So, being being black now carries many elements of confusion within and outside of black communities. It's hard to be too general not least because I believe that there is a world of difference between various experiences. There is America (with its strong, still recent history of racial segregation and intolerance). There is Britain-France (with their ex-colonial powers and mass immigration histories). There is much of western Europe (with little mass immigration, though seeing increasingly migration through asylum seekers and economic refugees). There is the Caribbean (with our history of much inter-racial mixing, being overseen by European colonists and the favours they disposed to those who were seen as "white" or acted more European). Inside the "black community" it tends to be a good thing. Outside the black community, one has to judge the context and it could be a good or a bad thing. At a micro-social level outside the black community, it could be a plus such as being the "black friend(s)" that some white people would claim.

Few of us blacks are truly black through and through. I think most black people know this.

My wife is from the Bahamas (intriguing enough in the region, with "family islands" that were historically quite different in racial mix). Her family on her mother's side would be categorized as "Conchy Joe" (a Bahamian term for a white person or a non-white person who acts white). Her maternal great grandmother was white French-Haitian, and blackness was introduced variously by Jamaicans and Bahamians. But my wife looks more brown than anything else (there's another blog to come on women's skin colour in the Caribbean).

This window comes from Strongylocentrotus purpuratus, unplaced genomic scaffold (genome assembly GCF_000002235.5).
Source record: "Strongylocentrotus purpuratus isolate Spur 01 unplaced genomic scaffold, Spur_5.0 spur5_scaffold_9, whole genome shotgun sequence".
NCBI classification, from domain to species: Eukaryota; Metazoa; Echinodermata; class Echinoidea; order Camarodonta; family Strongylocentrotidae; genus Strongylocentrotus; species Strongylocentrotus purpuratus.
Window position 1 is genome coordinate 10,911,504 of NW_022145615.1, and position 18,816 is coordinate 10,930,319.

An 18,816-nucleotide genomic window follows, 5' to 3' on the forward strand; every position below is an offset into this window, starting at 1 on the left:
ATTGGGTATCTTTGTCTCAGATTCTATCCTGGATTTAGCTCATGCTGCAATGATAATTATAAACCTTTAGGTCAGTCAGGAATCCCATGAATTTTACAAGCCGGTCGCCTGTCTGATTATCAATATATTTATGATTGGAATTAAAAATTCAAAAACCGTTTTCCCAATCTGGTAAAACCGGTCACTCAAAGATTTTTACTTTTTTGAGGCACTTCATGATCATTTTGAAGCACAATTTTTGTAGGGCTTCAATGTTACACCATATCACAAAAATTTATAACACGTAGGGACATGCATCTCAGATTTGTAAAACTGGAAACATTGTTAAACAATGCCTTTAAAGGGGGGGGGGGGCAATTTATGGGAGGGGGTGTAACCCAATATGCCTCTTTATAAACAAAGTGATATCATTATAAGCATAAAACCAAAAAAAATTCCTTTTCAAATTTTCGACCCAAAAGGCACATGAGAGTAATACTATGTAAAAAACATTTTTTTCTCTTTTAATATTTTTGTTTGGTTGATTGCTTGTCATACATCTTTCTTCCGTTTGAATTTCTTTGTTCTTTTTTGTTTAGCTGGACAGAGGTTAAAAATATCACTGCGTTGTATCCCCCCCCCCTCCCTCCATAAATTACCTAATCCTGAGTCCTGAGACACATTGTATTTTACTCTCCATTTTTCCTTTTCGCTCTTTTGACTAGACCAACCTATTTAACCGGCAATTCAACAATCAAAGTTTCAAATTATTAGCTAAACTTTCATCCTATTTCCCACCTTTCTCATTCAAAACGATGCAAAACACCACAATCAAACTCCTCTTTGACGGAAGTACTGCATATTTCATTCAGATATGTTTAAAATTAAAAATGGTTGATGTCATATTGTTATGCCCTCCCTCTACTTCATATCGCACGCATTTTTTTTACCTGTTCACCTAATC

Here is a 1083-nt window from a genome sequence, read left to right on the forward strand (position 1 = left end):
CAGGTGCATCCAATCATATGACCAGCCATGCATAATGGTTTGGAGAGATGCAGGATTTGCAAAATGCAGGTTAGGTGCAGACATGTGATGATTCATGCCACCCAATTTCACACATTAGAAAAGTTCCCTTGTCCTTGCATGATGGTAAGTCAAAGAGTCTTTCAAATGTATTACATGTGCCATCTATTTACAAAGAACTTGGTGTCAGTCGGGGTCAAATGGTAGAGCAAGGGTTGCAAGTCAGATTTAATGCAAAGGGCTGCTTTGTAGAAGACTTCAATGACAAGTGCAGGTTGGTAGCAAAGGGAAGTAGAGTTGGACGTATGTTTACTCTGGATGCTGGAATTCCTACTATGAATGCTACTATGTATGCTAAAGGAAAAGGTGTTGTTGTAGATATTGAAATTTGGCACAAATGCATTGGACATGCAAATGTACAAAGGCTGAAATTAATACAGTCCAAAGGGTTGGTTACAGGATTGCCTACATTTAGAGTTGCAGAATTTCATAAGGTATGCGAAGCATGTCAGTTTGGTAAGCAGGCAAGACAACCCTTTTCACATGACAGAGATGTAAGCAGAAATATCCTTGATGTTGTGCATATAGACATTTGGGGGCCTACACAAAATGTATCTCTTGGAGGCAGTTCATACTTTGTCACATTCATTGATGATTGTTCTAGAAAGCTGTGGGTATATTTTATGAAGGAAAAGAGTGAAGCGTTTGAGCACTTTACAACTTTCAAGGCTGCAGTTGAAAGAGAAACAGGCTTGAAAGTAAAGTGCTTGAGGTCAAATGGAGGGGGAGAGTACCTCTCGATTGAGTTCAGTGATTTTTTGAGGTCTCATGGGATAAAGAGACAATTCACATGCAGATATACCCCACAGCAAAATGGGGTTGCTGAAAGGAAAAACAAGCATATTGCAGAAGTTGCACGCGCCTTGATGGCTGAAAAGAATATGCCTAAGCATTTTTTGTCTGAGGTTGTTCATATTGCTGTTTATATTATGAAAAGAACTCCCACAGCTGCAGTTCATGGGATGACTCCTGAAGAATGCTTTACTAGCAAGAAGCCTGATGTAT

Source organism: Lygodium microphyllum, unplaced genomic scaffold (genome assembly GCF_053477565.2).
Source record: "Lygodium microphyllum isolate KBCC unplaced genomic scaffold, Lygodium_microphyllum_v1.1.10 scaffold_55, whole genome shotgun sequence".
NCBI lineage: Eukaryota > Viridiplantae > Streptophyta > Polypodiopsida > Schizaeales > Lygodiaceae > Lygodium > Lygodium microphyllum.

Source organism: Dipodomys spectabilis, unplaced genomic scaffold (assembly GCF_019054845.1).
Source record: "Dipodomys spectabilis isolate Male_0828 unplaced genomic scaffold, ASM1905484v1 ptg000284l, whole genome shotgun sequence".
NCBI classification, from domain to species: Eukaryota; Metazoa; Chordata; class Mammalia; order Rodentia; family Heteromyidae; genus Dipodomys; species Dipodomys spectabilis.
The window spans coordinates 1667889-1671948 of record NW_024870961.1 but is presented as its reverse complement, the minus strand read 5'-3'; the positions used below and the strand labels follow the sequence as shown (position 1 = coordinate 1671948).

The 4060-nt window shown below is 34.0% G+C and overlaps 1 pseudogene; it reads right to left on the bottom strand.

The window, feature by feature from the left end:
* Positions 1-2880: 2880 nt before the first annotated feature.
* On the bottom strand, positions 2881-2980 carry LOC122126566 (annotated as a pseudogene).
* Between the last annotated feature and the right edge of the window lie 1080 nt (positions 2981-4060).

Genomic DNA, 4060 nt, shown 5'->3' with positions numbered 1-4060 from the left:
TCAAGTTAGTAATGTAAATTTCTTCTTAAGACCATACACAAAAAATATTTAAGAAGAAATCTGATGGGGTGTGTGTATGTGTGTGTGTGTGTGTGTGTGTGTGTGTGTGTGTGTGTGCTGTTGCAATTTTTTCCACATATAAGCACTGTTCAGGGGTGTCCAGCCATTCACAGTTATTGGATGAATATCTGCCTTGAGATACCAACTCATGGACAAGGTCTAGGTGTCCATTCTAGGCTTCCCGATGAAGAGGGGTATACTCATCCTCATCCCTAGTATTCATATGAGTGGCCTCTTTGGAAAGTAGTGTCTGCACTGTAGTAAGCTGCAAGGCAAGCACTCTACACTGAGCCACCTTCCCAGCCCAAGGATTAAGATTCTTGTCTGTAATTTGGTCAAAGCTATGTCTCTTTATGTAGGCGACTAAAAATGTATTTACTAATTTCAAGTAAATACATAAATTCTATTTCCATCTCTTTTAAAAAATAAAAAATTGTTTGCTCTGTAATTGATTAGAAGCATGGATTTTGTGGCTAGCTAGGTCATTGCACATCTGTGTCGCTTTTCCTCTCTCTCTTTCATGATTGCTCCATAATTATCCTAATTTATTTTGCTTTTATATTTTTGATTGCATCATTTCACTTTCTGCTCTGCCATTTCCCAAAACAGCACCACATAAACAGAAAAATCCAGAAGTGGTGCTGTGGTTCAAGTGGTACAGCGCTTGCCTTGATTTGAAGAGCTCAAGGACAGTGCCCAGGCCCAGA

I have very dark brown skin and everyone in my family before me looked much the same, but I must have Celtic genes. Why? My first wife was clearly a Celt (white and a redhead, with family from Scotland and the Isle of Man). My first daughter has skin that is paler than it is dark and is also a redhead. For that to happen, there must be a recessive gene--one that is present in both parents--such as gives blond hair and blues eyes. Therefore, somewhere (probably in that southern St. Elizabeth melting pot of Jamaica) some Celtic blood entered my line. History tells us that the Vikings sailed from northern Europe to the Caribbean, centuries before Columbus. But it could have been from post-Columbus intermingling. I look and feel black. My daughter? She was raised in mainly white neighbourhoods. She has been described as "white", "black" and "other" (which is the description that covers her best, probably). Her racial experiences have been quite different in the US, Canada, and the UK (about which she will write soon). At the family level some of the pertinent questions are: